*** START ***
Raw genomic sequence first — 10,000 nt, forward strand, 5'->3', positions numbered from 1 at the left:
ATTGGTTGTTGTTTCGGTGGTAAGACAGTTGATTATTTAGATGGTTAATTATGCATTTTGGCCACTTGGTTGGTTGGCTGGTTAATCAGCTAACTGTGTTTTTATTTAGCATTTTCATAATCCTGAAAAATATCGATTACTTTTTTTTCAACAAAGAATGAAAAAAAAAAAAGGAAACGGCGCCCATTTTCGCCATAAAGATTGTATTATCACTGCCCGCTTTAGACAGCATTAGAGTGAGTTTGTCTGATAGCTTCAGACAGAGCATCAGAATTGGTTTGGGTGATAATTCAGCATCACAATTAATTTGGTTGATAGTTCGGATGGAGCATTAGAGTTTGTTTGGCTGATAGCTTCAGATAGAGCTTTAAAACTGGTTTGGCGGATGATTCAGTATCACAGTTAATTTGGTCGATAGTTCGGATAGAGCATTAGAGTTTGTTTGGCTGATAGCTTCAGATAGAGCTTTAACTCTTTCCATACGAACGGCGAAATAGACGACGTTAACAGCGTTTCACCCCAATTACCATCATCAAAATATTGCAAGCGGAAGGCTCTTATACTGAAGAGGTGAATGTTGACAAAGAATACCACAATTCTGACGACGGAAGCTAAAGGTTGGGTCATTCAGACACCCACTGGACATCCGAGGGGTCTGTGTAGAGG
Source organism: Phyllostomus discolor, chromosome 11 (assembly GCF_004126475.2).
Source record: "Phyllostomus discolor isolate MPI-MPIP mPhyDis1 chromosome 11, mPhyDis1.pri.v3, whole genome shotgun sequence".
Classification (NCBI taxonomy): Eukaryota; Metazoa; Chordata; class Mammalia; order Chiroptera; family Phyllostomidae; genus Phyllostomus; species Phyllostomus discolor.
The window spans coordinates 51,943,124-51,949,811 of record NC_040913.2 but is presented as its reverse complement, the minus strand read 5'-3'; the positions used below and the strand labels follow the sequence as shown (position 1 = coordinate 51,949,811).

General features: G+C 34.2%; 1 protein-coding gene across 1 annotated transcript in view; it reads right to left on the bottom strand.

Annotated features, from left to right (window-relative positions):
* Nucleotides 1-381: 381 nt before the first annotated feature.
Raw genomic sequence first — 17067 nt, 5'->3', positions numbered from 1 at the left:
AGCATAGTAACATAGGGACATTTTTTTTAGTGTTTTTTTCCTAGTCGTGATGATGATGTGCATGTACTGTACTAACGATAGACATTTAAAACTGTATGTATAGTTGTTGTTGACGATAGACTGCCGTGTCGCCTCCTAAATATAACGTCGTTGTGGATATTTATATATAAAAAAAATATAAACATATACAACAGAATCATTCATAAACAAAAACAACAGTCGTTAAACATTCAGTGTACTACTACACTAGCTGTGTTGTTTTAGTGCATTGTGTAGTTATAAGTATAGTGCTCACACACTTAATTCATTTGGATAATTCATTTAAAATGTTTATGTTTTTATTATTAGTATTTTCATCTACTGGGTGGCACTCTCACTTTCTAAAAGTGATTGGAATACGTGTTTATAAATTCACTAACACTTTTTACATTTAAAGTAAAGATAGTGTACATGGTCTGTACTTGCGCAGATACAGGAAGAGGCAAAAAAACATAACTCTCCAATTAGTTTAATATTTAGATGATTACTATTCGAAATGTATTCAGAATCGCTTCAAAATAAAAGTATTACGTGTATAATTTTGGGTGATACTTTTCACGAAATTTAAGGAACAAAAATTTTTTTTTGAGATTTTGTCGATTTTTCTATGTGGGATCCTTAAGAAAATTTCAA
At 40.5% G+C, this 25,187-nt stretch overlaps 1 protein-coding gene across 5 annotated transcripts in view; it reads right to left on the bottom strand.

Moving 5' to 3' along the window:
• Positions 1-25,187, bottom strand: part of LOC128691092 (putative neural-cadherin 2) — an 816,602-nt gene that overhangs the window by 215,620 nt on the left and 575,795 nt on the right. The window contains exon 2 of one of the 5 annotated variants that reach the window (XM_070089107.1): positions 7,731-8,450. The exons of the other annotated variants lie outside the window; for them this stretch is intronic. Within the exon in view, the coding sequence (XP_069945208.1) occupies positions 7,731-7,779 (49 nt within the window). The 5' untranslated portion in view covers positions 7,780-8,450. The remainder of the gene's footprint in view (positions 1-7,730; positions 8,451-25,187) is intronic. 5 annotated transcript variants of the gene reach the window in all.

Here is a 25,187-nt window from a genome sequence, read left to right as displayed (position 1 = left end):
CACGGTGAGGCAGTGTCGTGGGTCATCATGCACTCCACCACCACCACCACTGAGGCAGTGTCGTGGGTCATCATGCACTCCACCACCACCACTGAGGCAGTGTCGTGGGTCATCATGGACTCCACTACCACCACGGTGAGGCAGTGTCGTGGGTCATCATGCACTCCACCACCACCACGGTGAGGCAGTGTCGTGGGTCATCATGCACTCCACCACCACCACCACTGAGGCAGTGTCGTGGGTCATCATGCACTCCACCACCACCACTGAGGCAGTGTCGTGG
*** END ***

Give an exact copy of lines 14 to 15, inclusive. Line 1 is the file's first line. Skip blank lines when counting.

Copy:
• Positions 1-25,187, bottom strand: part of LOC128691092 (putative neural-cadherin 2) — an 816,602-nt gene that overhangs the window by 215,620 nt on the left and 575,795 nt on the right. The window contains exon 2 of one of the 5 annotated variants that reach the window (XM_070089107.1): positions 7,731-8,450. The exons of the other annotated variants lie outside the window; for them this stretch is intronic. Within the exon in view, the coding sequence (XP_069945208.1) occupies positions 7,731-7,779 (49 nt within the window). The 5' untranslated portion in view covers positions 7,780-8,450. The remainder of the gene's footprint in view (positions 1-7,730; positions 8,451-25,187) is intronic. 5 annotated transcript variants of the gene reach the window in all.

Here is a 25,187-nt window from a genome sequence, read left to right as displayed (position 1 = left end):